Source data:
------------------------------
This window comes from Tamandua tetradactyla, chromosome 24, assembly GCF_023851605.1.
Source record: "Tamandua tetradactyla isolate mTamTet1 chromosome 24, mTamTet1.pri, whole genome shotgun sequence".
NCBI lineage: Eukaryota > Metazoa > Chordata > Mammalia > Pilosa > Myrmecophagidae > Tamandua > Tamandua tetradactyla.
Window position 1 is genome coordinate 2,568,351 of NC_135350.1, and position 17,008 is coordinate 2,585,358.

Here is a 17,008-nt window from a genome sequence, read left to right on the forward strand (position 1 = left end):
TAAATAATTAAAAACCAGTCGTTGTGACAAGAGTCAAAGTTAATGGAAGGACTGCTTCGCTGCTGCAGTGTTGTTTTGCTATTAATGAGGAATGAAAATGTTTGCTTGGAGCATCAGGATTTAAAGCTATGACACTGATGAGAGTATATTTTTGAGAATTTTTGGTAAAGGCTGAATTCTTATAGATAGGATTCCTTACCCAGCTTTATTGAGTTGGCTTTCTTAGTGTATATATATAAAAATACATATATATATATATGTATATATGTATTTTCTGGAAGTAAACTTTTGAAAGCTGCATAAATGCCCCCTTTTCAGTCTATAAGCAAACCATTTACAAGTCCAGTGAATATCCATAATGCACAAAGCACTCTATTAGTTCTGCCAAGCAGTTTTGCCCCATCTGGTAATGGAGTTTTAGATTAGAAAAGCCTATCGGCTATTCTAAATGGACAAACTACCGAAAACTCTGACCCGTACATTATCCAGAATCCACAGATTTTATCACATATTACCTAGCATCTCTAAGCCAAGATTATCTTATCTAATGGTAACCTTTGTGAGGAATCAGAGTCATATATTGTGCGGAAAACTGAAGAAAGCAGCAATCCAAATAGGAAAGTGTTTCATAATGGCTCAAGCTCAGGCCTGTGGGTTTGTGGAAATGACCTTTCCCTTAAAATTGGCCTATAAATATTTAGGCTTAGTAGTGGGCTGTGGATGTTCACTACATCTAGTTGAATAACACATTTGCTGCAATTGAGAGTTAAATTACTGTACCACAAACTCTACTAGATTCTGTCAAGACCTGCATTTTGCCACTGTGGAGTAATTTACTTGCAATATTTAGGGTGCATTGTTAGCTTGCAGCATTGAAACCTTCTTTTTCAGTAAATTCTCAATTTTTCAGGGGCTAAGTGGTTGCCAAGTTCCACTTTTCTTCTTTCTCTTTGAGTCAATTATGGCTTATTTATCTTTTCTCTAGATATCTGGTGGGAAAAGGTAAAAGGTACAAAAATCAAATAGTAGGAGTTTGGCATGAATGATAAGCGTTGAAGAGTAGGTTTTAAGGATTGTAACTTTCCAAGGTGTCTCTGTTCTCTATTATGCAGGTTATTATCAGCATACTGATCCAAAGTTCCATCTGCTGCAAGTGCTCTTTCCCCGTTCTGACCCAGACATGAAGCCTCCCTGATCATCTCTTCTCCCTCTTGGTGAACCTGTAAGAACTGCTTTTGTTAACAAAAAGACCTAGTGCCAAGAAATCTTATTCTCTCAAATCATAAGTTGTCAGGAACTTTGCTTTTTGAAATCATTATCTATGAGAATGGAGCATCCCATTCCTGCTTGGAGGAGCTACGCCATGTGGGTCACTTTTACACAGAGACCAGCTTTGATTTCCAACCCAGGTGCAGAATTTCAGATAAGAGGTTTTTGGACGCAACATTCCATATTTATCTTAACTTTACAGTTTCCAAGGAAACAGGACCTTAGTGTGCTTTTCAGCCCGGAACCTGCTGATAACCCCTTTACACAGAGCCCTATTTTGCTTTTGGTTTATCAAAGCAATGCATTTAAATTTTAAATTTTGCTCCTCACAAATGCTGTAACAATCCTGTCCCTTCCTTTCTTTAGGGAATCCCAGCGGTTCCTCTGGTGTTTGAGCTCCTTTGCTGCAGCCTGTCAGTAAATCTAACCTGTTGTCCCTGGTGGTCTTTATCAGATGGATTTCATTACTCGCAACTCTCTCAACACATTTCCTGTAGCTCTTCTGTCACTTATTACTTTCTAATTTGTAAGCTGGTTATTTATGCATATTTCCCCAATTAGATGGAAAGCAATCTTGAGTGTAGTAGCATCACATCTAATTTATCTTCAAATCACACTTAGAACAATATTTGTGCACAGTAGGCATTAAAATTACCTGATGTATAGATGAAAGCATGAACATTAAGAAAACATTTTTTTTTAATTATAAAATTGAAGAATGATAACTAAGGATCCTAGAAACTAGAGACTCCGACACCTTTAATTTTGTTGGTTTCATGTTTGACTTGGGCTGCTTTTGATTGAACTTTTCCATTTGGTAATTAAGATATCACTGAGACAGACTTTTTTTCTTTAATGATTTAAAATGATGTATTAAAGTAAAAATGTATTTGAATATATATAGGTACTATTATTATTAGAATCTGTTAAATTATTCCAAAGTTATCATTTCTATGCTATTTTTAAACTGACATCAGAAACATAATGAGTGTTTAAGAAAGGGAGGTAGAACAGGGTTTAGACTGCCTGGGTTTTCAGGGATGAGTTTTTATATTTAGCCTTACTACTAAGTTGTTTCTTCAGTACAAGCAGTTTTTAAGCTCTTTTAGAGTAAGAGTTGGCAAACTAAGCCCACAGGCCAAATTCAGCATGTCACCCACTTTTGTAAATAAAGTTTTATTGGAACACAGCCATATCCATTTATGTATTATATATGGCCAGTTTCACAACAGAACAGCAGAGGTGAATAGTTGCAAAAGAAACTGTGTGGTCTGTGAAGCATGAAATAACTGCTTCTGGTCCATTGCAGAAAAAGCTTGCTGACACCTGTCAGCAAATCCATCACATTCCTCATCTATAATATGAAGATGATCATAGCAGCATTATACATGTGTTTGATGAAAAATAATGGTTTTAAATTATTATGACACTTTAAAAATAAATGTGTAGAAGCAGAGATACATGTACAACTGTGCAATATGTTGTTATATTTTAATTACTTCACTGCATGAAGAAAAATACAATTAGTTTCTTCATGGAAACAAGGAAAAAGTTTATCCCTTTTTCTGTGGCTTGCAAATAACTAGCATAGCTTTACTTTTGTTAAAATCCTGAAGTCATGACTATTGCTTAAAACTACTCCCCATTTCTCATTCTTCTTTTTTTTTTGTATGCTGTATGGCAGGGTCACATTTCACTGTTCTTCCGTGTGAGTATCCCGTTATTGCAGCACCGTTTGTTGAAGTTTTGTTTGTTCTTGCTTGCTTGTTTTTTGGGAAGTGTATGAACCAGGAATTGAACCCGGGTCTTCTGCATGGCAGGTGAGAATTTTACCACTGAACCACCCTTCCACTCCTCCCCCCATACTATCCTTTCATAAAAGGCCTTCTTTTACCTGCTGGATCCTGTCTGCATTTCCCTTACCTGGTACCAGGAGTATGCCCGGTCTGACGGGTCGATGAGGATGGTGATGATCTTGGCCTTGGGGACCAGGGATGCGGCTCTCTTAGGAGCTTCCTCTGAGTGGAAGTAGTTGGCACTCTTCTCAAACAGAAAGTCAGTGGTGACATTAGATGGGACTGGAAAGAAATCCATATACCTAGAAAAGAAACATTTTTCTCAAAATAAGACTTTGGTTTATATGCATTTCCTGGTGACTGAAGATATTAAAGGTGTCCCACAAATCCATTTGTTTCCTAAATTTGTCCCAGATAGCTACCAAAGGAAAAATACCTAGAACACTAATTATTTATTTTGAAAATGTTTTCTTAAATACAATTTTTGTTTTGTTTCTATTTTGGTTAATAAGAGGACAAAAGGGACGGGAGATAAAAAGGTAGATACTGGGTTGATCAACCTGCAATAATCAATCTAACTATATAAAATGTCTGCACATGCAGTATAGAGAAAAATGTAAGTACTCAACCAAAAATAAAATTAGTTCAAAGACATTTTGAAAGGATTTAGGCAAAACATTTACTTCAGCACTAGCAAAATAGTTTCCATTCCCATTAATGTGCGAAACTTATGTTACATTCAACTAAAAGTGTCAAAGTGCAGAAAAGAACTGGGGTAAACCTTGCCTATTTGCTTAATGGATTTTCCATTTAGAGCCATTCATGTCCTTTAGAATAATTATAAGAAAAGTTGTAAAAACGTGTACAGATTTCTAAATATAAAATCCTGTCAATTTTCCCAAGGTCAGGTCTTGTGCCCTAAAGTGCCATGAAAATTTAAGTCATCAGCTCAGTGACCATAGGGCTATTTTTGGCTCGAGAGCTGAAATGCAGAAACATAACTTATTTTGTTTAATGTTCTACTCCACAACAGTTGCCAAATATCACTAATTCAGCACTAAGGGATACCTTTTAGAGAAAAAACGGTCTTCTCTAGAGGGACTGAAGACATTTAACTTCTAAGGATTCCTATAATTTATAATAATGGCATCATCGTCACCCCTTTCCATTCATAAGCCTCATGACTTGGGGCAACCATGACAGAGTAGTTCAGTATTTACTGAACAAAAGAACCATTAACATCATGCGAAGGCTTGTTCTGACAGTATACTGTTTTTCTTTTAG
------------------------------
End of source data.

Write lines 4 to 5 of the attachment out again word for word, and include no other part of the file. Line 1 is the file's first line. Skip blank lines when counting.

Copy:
Window position 1 is genome coordinate 2,568,351 of NC_135350.1, and position 17,008 is coordinate 2,585,358.

Here is a 17,008-nt window from a genome sequence, read left to right on the forward strand (position 1 = left end):